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Breaking Down College Wrestling Scholarships and Recruiting



I’ve done a few posts on wrestling recruiting recently.

I’ve touched on some guys Chris Perry took a look at a while back, some Kansas guys that OSU has had some contact with, and we looked at some potential with NEO. We even tried to project out to 2019, and 2020 and hit on a lot of pieces that could play in there. I’ve put together a few other write-ups on some recruiting as well you can through the blog and find.

On one of the write-ups someone asked how wrestling scholarships are set up and thought I’d elaborate a little and try and cover how recruiting can go in wrestling and how scholarship money plays into it.

Wrestling only has 9.9 scholarships for 10 weights, so the money is limited and the staff has to be very selective with how they handle it. Due to the small number of scholarships, there really aren’t very many full rides in wrestling and it’s a really tough line for schools to walk in how they manage the money. In a perfect world I’m sure they’d love to have ten blue chips spread across each weight, but that never happens. You work with what’s available. You get kids that are close to you geographically, you try to land some big national guys, that usually takes $. Then you basically just piece it together as best you can and you do a lot of coaching to build the kids up.

With that a lot of variables can shake things up. If a big-money ultra talented recruit backs out then you have to plug that hole with somebody, but you probably don’t want to use as much money. So you might offer a local kid that’s good and would maybe otherwise maybe go D-II or in OSU’s case maybe to a D-I school that’s not as good. You obviously won’t offer them as much money. You’ll sell them on the chance to win a team title, wrestle for Smith, etc… and get them in and try to develop them. Interestingly because of that you’re more likely to have guys on bigger scholarships at lower level wrestling schools because the OSU’s, PSU’s, Iowa’s, and tOSU’s have other selling points and that allows them to be able to spread their money out.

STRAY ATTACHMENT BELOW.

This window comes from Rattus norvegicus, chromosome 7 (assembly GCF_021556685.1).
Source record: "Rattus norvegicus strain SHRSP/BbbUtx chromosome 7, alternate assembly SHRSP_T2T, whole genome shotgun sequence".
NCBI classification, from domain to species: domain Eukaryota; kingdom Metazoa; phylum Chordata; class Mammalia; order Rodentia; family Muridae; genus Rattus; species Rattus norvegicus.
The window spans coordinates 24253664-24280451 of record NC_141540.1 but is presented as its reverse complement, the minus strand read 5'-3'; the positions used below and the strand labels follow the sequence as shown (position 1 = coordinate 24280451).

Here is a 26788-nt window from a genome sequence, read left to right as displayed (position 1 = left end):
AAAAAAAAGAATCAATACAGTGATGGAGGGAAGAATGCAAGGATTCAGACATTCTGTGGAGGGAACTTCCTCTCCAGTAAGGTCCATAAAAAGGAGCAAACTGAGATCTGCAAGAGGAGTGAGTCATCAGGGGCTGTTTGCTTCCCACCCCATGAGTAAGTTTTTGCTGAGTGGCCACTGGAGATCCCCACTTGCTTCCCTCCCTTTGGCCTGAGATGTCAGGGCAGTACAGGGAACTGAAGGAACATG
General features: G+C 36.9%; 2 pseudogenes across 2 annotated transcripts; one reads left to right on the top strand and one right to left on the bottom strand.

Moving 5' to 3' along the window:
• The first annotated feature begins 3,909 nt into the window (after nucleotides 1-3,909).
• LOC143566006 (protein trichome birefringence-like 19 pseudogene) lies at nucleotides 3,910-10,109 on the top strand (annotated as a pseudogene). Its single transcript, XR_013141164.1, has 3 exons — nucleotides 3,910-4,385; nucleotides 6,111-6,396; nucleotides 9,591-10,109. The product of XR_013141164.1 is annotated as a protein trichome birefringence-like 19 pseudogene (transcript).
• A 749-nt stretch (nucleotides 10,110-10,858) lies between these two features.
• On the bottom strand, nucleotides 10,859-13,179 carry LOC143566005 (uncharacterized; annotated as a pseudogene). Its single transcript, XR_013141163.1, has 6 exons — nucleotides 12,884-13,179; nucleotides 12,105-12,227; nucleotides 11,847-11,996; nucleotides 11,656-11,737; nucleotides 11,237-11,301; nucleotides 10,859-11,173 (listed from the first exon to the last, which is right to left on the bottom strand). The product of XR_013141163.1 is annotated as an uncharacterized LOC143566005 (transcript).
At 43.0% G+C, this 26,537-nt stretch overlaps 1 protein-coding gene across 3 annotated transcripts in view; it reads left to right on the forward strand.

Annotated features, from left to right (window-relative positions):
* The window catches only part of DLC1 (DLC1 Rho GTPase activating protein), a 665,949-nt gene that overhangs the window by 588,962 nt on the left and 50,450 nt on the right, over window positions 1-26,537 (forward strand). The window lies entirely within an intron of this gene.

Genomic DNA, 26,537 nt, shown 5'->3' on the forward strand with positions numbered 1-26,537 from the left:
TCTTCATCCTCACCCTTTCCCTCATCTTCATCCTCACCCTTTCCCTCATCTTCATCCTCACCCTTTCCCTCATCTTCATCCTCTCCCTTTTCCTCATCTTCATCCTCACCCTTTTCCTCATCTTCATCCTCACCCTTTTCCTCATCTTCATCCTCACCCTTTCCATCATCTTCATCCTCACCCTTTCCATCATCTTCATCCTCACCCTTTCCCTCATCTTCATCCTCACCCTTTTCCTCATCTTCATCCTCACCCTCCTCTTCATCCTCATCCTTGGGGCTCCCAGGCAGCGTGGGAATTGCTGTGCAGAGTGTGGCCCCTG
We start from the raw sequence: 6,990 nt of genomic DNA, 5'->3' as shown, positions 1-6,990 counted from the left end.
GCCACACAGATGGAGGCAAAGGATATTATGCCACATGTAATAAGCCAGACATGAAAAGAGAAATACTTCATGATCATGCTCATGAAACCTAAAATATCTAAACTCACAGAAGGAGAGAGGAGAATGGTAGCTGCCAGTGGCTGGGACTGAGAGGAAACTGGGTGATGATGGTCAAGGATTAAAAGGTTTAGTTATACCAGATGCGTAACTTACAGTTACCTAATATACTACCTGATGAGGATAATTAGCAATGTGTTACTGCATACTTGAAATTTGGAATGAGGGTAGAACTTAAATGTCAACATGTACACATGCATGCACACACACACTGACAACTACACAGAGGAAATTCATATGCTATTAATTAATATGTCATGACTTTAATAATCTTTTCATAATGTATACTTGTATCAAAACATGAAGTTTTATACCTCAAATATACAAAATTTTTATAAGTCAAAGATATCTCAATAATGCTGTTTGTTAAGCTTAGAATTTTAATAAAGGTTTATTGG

In the recruiting process, schools will throw a lot at the wall and hope it sticks. Meaning they’ll obviously offer bigger scholarships to the blue chips, they’ll try to sell local kids on coming to their school with little to no scholarship money, they’ll work with JUCO’s, they’ll do a lot of things to fill the roster even though they’re really only going to offer big scholarship money to a few guys and the rest of it will be spread fairly thin across the rest of the program.

Wrestling programs in general love walk-ons and even a school as historic as OSU is very reliant on them and other guys that get very little scholarship money. OSU will do a lot to court maybe the local 1-2 time state champs that don’t get a lot of big offers. They’ll sell the tradition, etc… over the $ they can get elsewhere, which isn’t always necessarily a lot. They’ll push whatever other angle they can in that regard and most of it’s legit. They’re not trying to swindle kids or anything, but wrestling is not a sport many make a career in, so if a kid sees they have the potential to get a degree from OSU vs. some small school few have heard of that may get them here. An in-state kid may want to go to the same college with his friends and that’s a sell, a kid may have a girlfriend coming here, etc….

They’ll naturally recruit blue chips with more money and in a manner more similar to what you see with football or basketball. With them they’re probably offering similar scholarship dollars and they’re trying to sell OSU’s strengths over PSU’s or whoever they’re up against. Then with the rest they’ll spread the money across other spots as needed to make sure there aren’t any gaps in the lineup.

There are a lot of interesting dynamics in wrestling recruiting. It’s not just pure analysis of the kid and their wrestling talents. It’s not just selling OSU over other schools. You have to try and read guys and see if maybe one is willing to take less money for whatever reason and offer based on that, you have to work on kids you have natural ties to that maybe aren’t getting a lot of big offers and see if you can land them cheap. You have to convince reasonably talented guys to come and walk on with no scholarship money in a sport that is the most incredible grind of anything out there. That’s not easy to do.

For reference the main photo in this article is from Senior Day this year. Dalton Moran, Hestin Lamons, and Dean Heil were all in the starting lineup this year at one point. Eli Hale, who was a senior isn’t in this photo because he transferred, but he’s probably going to win a D-II title this weekend and is a guy most D-I coaches would kill to have in their lineup. There’s no way to know the actual dollar amounts, but probably the only senior this year, and I include Hale in that group, that received what most would consider legitimate scholarship money is Dean Heil. The others at most probably got a very small percentage or maybe their books covered.

So with the recruiting write-ups when I talk about a Kansas kid that went to Tyler Caldwell’s high school, or a local kid that won state last year, an NEO kid, maybe even a big national recruit. It does usually come from some insight close to the situations and OSU really is after these kids. They’re vested in them all, they care about them, they want them at OSU. It doesn’t necessarily mean they are getting major offers though. In fact very few of them probably are.


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